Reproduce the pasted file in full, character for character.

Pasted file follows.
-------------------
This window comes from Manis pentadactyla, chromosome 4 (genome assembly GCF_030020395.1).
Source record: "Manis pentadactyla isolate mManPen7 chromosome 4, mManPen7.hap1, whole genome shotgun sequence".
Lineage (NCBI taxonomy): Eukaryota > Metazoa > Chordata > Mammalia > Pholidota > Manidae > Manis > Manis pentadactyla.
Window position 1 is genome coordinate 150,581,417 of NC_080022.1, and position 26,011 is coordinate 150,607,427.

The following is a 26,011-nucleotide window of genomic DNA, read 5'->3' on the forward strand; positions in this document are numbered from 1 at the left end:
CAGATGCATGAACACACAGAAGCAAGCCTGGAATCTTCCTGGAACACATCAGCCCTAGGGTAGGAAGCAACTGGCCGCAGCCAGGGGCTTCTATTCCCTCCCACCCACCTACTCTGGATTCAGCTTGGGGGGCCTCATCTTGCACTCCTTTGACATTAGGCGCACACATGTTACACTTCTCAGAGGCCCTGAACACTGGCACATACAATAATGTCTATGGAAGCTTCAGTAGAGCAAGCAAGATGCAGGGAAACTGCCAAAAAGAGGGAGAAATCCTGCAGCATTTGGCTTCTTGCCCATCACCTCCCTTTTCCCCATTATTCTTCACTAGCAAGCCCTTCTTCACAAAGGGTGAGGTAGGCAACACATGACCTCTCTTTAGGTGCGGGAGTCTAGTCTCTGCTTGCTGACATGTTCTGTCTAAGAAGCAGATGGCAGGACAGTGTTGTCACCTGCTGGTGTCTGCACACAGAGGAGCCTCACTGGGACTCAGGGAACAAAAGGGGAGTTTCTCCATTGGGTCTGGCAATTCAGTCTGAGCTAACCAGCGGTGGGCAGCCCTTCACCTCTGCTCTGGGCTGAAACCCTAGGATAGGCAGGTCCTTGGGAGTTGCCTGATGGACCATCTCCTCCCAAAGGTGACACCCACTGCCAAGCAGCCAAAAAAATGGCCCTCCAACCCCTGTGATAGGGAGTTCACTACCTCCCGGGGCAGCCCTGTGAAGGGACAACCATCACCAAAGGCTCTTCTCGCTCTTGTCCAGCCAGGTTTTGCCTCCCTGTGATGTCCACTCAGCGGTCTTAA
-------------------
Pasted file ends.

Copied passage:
This window comes from Manis pentadactyla, chromosome 4 (genome assembly GCF_030020395.1).
Source record: "Manis pentadactyla isolate mManPen7 chromosome 4, mManPen7.hap1, whole genome shotgun sequence".
Lineage (NCBI taxonomy): Eukaryota > Metazoa > Chordata > Mammalia > Pholidota > Manidae > Manis > Manis pentadactyla.
Window position 1 is genome coordinate 150,581,417 of NC_080022.1, and position 26,011 is coordinate 150,607,427.

The following is a 26,011-nucleotide window of genomic DNA, read 5'->3' on the forward strand; positions in this document are numbered from 1 at the left end:
CAGATGCATGAACACACAGAAGCAAGCCTGGAATCTTCCTGGAACACATCAGCCCTAGGGTAGGAAGCAACTGGCCGCAGCCAGGGGCTTCTATTCCCTCCCACCCACCTACTCTGGATTCAGCTTGGGGGGCCTCATCTTGCACTCCTTTGACATTAGGCGCACACATGTTACACTTCTCAGAGGCCCTGAACACTGGCACATACAATAATGTCTATGGAAGCTTCAGTAGAGCAAGCAAGATGCAGGGAAACTGCCAAAAAGAGGGAGAAATCCTGCAGCATTTGGCTTCTTGCCCATCACCTCCCTTTTCCCCATTATTCTTCACTAGCAAGCCCTTCTTCACAAAGGGTGAGGTAGGCAACACATGACCTCTCTTTAGGTGCGGGAGTCTAGTCTCTGCTTGCTGACATGTTCTGTCTAAGAAGCAGATGGCAGGACAGTGTTGTCACCTGCTGGTGTCTGCACACAGAGGAGCCTCACTGGGACTCAGGGAACAAAAGGGGAGTTTCTCCATTGGGTCTGGCAATTCAGTCTGAGCTAACCAGCGGTGGGCAGCCCTTCACCTCTGCTCTGGGCTGAAACCCTAGGATAGGCAGGTCCTTGGGAGTTGCCTGATGGACCATCTCCTCCCAAAGGTGACACCCACTGCCAAGCAGCCAAAAAAATGGCCCTCCAACCCCTGTGATAGGGAGTTCACTACCTCCCGGGGCAGCCCTGTGAAGGGACAACCATCACCAAAGGCTCTTCTCGCTCTTGTCCAGCCAGGTTTTGCCTCCCTGTGATGTCCACTCAGCGGTCTTAA